Direct costs normally include payments for hospital visits, allied health services, rehabilitation services, nursing home care, medical equipment, burial costs, insurance administrative costs for medical claims, payments for medical health treatment, police, fire and emergency transport, corner services and property damages.

You might be surprised to find out that indirect costs, those more difficult to measurable yet just as real costs, (accident investigations, property damage, lost production time, supervisor times, retraining and replacement worker costs, etc.) are estimated to be about four times the amount of the direct costs, adding $213 billion in additional costs. That puts the total annual cost to U.S. businesses for disabling injuries at a staggering $267.1 billion. But did you notice that those costs are only based on injuries resulting in at least six days of lost work time? When you even try to imagine the costs of injuries that result in less than six days of lost work time, you can only guess at what additional costs there are to businesses. These costs are not reported, but just imagine if they were added to the total?

According to the BLS, there were about 134,000,000 annual employees in the United States in 2008. Only a small number of those employees suffer a disabling injury each year, yet the costs to business, if spread across the entire workforce, average about $1,983 per employee. If you ignore safety and health for your workforce, figure that on average, you will spend about $1,983 per employee in direct and indirect costs for work related injuries. That is if you don’t have an employee that suffers a disabling injury.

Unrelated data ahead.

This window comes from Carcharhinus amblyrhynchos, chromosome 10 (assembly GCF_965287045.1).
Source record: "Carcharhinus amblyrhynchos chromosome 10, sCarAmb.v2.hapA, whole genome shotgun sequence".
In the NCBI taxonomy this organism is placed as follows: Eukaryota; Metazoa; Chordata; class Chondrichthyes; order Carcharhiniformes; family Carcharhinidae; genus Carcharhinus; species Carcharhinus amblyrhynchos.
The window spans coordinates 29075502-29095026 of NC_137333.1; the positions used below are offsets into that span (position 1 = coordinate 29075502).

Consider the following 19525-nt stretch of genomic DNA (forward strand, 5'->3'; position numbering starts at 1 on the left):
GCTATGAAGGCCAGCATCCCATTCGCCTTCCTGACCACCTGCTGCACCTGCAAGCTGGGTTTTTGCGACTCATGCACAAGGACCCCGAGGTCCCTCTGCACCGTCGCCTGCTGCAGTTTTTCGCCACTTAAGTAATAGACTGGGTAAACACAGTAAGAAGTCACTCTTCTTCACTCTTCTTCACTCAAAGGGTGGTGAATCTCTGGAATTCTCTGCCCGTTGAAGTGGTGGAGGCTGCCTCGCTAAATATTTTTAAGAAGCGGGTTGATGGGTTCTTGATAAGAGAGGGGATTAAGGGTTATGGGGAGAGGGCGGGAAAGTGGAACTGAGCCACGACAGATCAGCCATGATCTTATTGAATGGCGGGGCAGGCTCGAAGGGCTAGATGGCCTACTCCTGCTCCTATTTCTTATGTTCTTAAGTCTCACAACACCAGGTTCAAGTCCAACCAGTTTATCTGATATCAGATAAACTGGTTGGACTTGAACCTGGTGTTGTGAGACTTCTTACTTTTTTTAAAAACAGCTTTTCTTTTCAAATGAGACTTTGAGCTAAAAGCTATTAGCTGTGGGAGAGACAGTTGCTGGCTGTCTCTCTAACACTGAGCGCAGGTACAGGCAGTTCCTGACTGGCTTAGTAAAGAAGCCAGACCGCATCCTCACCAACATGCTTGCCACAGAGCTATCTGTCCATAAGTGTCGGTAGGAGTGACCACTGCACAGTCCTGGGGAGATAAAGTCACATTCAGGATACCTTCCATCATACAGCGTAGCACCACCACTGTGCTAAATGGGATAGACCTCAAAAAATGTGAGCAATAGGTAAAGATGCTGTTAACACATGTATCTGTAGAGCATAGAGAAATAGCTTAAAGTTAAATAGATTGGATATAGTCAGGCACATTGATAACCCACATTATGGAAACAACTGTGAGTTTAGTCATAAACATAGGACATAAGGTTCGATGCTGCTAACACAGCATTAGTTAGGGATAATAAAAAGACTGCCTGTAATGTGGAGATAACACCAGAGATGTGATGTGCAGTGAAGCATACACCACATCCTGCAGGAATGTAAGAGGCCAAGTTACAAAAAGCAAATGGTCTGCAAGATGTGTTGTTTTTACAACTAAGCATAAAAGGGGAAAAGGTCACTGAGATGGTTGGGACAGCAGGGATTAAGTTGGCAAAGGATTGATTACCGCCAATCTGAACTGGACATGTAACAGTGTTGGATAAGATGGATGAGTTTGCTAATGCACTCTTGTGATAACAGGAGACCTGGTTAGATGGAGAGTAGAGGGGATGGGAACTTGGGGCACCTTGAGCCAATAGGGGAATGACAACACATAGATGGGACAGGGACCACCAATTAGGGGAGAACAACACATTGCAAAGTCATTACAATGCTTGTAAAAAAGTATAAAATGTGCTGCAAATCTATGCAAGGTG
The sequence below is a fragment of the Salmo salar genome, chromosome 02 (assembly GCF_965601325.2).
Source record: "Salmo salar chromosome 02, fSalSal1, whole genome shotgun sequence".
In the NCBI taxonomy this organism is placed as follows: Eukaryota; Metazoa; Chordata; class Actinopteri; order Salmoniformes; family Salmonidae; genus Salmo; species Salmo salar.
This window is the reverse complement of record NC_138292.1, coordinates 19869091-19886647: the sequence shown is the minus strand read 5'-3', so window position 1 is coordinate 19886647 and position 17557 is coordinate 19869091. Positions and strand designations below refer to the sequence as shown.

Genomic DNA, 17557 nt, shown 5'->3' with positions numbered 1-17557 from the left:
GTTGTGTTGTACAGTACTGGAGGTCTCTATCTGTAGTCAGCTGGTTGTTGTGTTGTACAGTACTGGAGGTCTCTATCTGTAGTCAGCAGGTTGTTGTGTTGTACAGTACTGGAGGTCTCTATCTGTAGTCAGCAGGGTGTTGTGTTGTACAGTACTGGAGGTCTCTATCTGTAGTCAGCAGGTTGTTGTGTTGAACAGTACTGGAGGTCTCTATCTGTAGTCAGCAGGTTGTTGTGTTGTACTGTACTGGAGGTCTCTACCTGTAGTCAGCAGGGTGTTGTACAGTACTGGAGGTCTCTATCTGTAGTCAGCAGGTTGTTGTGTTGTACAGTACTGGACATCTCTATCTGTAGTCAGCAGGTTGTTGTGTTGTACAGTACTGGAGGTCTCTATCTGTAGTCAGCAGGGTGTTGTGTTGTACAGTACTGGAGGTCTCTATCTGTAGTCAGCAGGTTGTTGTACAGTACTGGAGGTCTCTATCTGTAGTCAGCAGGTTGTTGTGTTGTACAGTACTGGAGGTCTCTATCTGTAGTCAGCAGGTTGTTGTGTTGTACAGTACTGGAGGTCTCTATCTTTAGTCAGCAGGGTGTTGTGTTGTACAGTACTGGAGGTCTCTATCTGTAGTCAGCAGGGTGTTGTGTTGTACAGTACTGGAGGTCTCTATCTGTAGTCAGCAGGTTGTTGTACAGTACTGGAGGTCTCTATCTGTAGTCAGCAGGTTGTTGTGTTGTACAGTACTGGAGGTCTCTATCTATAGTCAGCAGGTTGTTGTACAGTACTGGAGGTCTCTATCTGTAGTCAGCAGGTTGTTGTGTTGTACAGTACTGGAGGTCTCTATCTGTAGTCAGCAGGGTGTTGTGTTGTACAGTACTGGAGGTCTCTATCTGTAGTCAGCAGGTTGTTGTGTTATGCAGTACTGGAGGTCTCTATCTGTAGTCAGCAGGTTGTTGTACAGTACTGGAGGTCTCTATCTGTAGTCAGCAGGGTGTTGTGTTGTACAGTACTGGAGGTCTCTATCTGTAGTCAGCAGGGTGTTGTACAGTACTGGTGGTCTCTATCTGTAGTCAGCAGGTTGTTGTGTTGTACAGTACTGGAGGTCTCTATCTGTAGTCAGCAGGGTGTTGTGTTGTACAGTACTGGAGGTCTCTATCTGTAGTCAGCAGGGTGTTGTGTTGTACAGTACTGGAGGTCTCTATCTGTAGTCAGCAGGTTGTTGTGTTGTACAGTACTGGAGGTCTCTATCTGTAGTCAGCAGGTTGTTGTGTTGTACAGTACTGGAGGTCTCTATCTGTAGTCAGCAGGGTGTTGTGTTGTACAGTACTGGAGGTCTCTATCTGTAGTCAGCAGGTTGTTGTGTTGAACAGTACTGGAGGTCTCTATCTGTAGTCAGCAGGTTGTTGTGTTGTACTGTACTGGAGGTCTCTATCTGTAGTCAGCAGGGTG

However, had you been one of the unlucky companies that had even one lost time injury, your costs would be astronomically higher. If you want to actually calculate what an injury could cost your business, OSHA has a user friendly “Safety Pays Calculator” (http://www.osha.gov/dcsp/smallbusiness/safetypays/estimator.html) that can help you make that assessment and the resulting costs will be shocking and accurate (To see a background of how the numbers were obtained follow this link: http://www.osha.gov/dcsp/smallbusiness/safetypays/background.html).

The calculator will allow you to pick a specific type of injury from a drop down list, input the actual profit percentage that your business works under, and with one click, will calculate the direct costs of such an injury, the indirect costs for that injury, and, how much additional business your company will have to generate in one year, based on your current profit margin to pay for those costs. That is probably the closest I can come to giving you an approximate ROI.

I believe that your ROV is much more important to a company than your ROI. A solid safety and health program shows your employees you value them; it can provide a vehicle to engage your workforce in something worthwhile; it will protect you from the wrath of OSHA; but most importantly, it will protect that most valuable asset, your loyal employees!

John Skowronek is an OSHA authorized trainer and safety consultant with Square One Solutions in Reno. Contact him at http://www.worksq1.com or follow him on twitter @KnotheadNed.